Known as “the unofficial, but unanimously recognized, historian of Roosevelt County,” she corresponded with most of the region’s historians and folklorists and her groundbreaking research is the basis for nearly every subsequent history of eastern New Mexico.
Rose Powers White devoted her life to teaching and sharing. A teacher until the birth of her first child, she became deeply interested in New Mexico’s early history through her family, recording oral histories and researching early cowboys and settlers. An avid reader, she pieced together significant portions of New Mexico’s unknown history over the course of her lifetime.
Born in Las Vegas, New Mexico, where she grew up and graduated from the Las Vegas Normal School, she moved after graduation to take jobs teaching Spanish, English, and math in Vaughn and Santa Rosa.
In 1923, she met and married Eddie White and moved with him to his native Portales where his family had homesteaded. She continued to teach until the birth of her first child. Through her husband’s family she became deeply interested in the area’s early history. She started recording oral histories of family members and expanded her research to other early-day cowboys and settlers. With her penchant for avid reading, she began to piece together a history of the Plains that had not been known.
As she collected and verified information, she started writing articles for the region’s newspapers in Portales, Clovis, Carlsbad, and Amarillo. Her popular and informative stories resulted in numerous invitations to speak before various organizations both in eastern New Mexico and throughout the state. Over her life she became “the unofficial, but unanimously recognized, historian of Roosevelt County.” She corresponded with most of the region’s historians and folklorists and her groundbreaking research is the basis for nearly every subsequent history of eastern New Mexico.
She was one of the founders of the Pioneer Association of Roosevelt County and served as its first President. She was also president of the Portales Woman’s Club, Regent of the Daughters of the American Revolution, and member of Eastern Star.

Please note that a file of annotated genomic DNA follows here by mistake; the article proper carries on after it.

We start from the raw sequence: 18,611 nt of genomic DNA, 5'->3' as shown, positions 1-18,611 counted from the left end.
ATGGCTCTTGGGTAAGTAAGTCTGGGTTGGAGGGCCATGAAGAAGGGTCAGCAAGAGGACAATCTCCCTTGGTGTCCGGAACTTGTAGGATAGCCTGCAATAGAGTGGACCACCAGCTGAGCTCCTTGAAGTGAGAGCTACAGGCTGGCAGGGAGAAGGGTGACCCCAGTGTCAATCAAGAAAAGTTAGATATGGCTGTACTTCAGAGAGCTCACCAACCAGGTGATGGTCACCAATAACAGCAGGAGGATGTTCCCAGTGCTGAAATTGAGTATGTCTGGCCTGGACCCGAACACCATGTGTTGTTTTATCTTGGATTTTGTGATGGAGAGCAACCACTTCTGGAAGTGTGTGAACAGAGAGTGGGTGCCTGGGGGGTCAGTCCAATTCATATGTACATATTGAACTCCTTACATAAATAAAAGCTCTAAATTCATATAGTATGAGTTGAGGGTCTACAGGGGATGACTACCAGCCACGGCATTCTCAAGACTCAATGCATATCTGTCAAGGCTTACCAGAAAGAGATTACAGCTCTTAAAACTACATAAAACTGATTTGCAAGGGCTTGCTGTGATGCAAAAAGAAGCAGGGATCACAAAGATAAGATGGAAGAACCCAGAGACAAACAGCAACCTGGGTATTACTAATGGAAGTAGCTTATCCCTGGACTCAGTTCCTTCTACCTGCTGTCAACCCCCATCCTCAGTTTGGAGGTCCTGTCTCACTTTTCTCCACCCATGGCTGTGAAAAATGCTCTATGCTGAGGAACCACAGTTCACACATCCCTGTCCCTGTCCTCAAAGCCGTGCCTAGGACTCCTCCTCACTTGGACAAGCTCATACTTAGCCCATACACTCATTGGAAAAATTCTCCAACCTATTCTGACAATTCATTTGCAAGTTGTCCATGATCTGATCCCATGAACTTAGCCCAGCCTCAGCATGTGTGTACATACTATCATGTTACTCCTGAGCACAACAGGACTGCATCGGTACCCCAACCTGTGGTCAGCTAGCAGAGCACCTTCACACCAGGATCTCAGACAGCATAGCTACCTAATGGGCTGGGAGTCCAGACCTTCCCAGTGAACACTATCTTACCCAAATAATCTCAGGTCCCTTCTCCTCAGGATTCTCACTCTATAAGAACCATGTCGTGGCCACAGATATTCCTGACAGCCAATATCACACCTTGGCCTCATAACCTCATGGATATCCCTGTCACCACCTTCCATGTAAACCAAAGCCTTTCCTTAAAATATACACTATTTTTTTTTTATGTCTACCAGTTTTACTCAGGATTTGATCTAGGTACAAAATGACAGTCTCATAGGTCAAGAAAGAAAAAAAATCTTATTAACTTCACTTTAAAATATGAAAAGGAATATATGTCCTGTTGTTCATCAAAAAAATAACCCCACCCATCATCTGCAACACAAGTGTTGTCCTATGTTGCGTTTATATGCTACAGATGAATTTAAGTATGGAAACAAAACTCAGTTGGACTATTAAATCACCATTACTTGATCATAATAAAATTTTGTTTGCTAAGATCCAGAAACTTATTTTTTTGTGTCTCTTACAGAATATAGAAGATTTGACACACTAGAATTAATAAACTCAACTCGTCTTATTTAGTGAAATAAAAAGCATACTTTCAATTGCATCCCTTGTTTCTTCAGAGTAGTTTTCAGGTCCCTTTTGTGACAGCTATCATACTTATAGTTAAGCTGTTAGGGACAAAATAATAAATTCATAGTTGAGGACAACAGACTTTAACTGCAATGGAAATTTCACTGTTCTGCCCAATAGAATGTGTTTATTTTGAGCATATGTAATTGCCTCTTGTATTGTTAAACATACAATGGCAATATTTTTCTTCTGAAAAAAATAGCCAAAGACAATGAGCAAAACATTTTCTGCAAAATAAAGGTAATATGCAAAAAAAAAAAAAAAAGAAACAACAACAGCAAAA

She is most noted for her work with the New Mexico Folklore Society during a time when it was very active and important. As an active board member she gave talks at various annual meetings throughout the state. She was elected First Vice-President in 1952 and President in 1953. She befriended T. M. Pearce, a University of New Mexico English professor, who was active in the society, and later assisted him in producing his seminal book New Mexico Placenames, which lists her in the bibliography.
Late in life, in 1966, Rose Powers White and her husband helped start the Society for the Development of Exceptional Children in Portales. The organization lacked facilities or training for the mentally challenged children in the area so she and her husband donated two lots of land and then brokered a trade with Eastern New Mexico University so that the organization had its own building and land on which to expand.
Upon her death in May, 1969, T. M. Pearce wrote, “I know that she was brave to the last, because she was brave all her life.” He then announced that he and his wife had started “a memorial for Rose” through which they would collect contributions, beginning with their own, to purchase books on folklore for the University of New Mexico’s library.
Rose Power White’s legacy lives in the collected knowledge that she shared and dispersed in subsequent histories, UNM’s library, and most important of all, in the minds and hearts of all the people she touched.
White, Rose Powers. “Cowboy Humor.” Ibid, Vol. III, 1948-49, pg. 33-35.
White, Rose Powers. “Full Many a Flower….” Ibid. Vol. IV, 1949-50, p. 15-16.
White, Rose Powers. “The Killing of George Peacock.” New Mexico Folklore Record, Vol. III, 1948-49, p. 28-29
White, Rose Powers. “New Mexico Place Names: Roosevelt County,” Western Folklore, IX. January 1950, pp. 63-65.
White, Rose Powers. “The Town of Portales, New Mexico,” Western Folklore, VIII. April 1949, pp. 158-59.